• Higher Vitamin D Levels, Better Colorectal Cancer Outcomes: Newly diagnosed metastatic colorectal cancer patients with higher vitamin D levels had better outcomes after treatment with a combination of chemotherapy and targeted therapy. The difference in median overall survival between the patients in the highest and lowest quintile of vitamin D levels was 8.1 months. The median overall survival was 32.6 months among patients with the highest vitamin D levels compared with 24.5 months for patients with the lowest vitamin D levels (P = .002). Patients with higher concentrations of circulating vitamin D were 20% less likely to have disease progression compared with those with low circulating vitamin D levels (P = .02). Image source: Kimmie Ng, MD, MPH, Dana-Farber Cancer Institute, Harvard Medical School, Boston.[9]
  • Lanreotide Delays Disease Progression in PNETs: Alexandria T. Phan, MD, presenting results of the CLARINET study, which found that lanreotide autogel/depot delayed disease progression in patients with metastatic pancreatic neuroendocrine tumors (PNETs). The trial randomized 91 patients to receive either lanreotide (n = 42) or placebo (n = 49). Median progression-free survival was not reached at study end in patients who received lanreotide vs 12.1 months in those who received placebo. The evidence of lanreotide’s antitumor effects along with favorable long-term safety data support the drug’s use as a first-line treatment for PNETs. Photo by © ASCO/Todd Buchanan 2015.[10]
  • Another Angiogenesis-Targeting Antibody Active in Advanced Colorectal Cancer: The combination of ramucirumab, an antiangiogenesis antibody, and second-line FOLFIRI chemotherapy delayed disease progression and increased survival slightly in patients with metastatic colorectal cancer who had previously progressed on first-line therapy. Patients treated with ramucirumab plus FOLFIRI were 16% less likely to die of their disease compared with those treated with FOLFIRI alone (P = .0219). Image source: Josep Tabernero, MD, Vall d’Hebron University Hospital, Barcelona.[11]
  • MET Inhibitor Fails to Delay Disease Progression in Gastroesophageal Cancer: Manish A. Shah, MD, of New York-Presbyterian Hospital, presenting results of a phase II trial that compared FOLFOX plus the MET inhibitor onartuzumab vs FOLFOX plus placebo in patients with advanced gastroesophageal adenocarcinoma. The trial included 123 patients. At data cutoff, 96 patients had disease progression, and results were similar across the two arms, with a median progression-free survival of 6.77 months in patients on the onartuzumab arm vs 6.97 months for those on the placebo arm. In MET-positive patients, progression-free survival was 5.95 months for patients receiving onartuzumab vs 6.8 months for those in the placebo arm. Serious adverse events also occurred more frequently in patients on onartuzumab (55% vs 40%). Photo by © ASCO/Todd Buchanan 2015.[12]
References: 

1. Chen L-T, Von Hoff DD, Li C-P, et al. Expanded analyses of napoli-1: Phase 3 study of MM-398 (nal-IRI), with or without 5-fluorouracil and leucovorin, versus 5-fluorouracil and leucovorin, in metastatic pancreatic cancer (mPAC) previously treated with gemcitabine-based therapy. 2015 ASCO Gastrointestinal Cancers Symposium. Abstract 234.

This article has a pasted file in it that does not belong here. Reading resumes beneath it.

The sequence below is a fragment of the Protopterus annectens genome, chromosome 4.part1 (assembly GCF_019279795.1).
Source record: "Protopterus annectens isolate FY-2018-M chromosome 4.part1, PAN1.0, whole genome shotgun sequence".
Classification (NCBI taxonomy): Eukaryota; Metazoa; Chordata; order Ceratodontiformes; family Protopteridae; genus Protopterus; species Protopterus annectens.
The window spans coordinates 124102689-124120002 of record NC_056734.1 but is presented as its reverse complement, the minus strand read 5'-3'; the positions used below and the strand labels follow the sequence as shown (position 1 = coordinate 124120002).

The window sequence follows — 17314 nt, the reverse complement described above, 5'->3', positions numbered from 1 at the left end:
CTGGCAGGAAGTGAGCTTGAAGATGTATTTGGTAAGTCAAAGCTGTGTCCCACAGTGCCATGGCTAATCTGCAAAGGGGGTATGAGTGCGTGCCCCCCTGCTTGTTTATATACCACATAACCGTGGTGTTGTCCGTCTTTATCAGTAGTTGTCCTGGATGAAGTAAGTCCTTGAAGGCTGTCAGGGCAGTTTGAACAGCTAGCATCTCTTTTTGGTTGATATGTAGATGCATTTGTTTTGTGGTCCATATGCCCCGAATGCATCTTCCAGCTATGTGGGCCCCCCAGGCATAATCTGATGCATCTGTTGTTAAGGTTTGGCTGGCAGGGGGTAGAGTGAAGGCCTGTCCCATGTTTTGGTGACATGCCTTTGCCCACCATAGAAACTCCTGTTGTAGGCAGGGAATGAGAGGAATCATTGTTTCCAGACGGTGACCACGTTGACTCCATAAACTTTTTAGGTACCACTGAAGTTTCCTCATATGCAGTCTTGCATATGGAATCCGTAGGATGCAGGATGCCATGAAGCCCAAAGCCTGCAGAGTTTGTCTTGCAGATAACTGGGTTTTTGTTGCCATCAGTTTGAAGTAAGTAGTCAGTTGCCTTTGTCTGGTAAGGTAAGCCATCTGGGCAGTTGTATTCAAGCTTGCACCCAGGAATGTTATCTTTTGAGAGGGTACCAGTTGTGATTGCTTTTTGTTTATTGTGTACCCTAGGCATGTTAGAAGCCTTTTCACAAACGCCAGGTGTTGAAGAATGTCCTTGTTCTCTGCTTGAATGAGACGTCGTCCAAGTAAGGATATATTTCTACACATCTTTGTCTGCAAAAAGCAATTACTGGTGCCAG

2. Smith JJ, Chow OS, Eaton A, et al. Organ preservation in patients with rectal cancer with clinical complete response after neoadjuvant therapy. 2015 ASCO Gastrointestinal Cancers Symposium. Abstract 509.

3. Zhu AX, Ryoo B-Y, Yen C-J, et al. Ramucirumab (RAM) as second-line treatment in patients (pts) with advanced hepatocellular carcinoma (HCC): Analysis of patients with elevated α-fetoprotein (AFP) from the randomized phase III REACH study. 2015 ASCO Gastrointestinal Cancers Symposium. Abstract 232.

4. Kwak EL, LoRusso P, Hamid O, et al. Clinical activity of AMG 337, an oral MET kinase inhibitor, in adult patients (pts) with MET-amplified gastroesophageal junction (GEJ), gastric (G), or esophageal (E) cancer. 2015 ASCO Gastrointestinal Cancers Symposium. Abstract 1.

5. Mariette C, Meunier B, Pezet D, et al. Hybrid minimally invasive versus open oesophagectomy for patients with oesophageal cancer: A multicenter, open-label, randomized phase III controlled trial, the MIRO trial. 2015 ASCO Gastrointestinal Cancers Symposium. Abstract 5.

6. Cremolini C, Loupakis F, Masi G, et al. FOLFOXIRI plus bevacizumab (bev) versus FOLFIRI plus bev as first-line treatment of metastatic colorectal cancer (mCRC): Updated survival results of the phase III TRIBE trial by the GONO group. 2015 ASCO Gastrointestinal Cancers Symposium. Abstract 657.

7. Muro K, Bang Y-J, Shankaran V, et al. Relationship between PD-L1 expression and clinical outcomes in patients (Pts) with advanced gastric cancer treated with the anti-PD-1 monoclonal antibody pembrolizumab (Pembro; MK-3475) in KEYNOTE-012. 2015 ASCO Gastrointestinal Cancers Symposium. Abstract 3.

8. Penniment MG. Full report of the TROG 03.01, NCIC CTG ES2 multinational phase III study in advanced esophageal cancer comparing palliation of dysphagia and quality of life in patients treated with radiotherapy or chemoradiotherapy. 2015 ASCO Gastrointestinal Cancers Symposium. Abstract 6.

9. Ng K, Venook AP, Sato K, et al. Vitamin D status and survival of metastatic colorectal cancer patients: Results from CALGB/SWOG 80405 (Alliance). 2015 ASCO Gastrointestinal Cancers Symposium. Abstract 507.

10. Phan AT, Caplin ME, Pavel ME, et al. Effects of lanreotide autogel/depot (LAN) in pancreatic neuroendocrine tumors (pNETs): A subgroup analysis from the CLARINET study. 2015 ASCO Gastrointestinal Cancers Symposium. Abstract 233.

11. Tabernero J, Cohn AL, Obermannova R, et al. RAISE: A randomized, double-blind, multicenter phase III study of irinotecan, folinic acid, and 5-fluorouracil (FOLFIRI) plus ramucirumab (RAM) or placebo (PBO) in patients (pts) with metastatic colorectal carcinoma (CRC) progressive during or following first-line combination therapy with bevacizumab (bev), oxaliplatin (ox), and a fluoropyrimidine (fp). 2015 ASCO Gastrointestinal Cancers Symposium. Abstract 512.

12. Shah MA, Cho JY, Tan IB, et al. Randomized phase II study of FOLFOX +/- MET inhibitor, onartuzumab (O), in advanced gastroesophageal adenocarcinoma (GEC). 2015 ASCO Gastrointestinal Cancers Symposium. Abstract 2.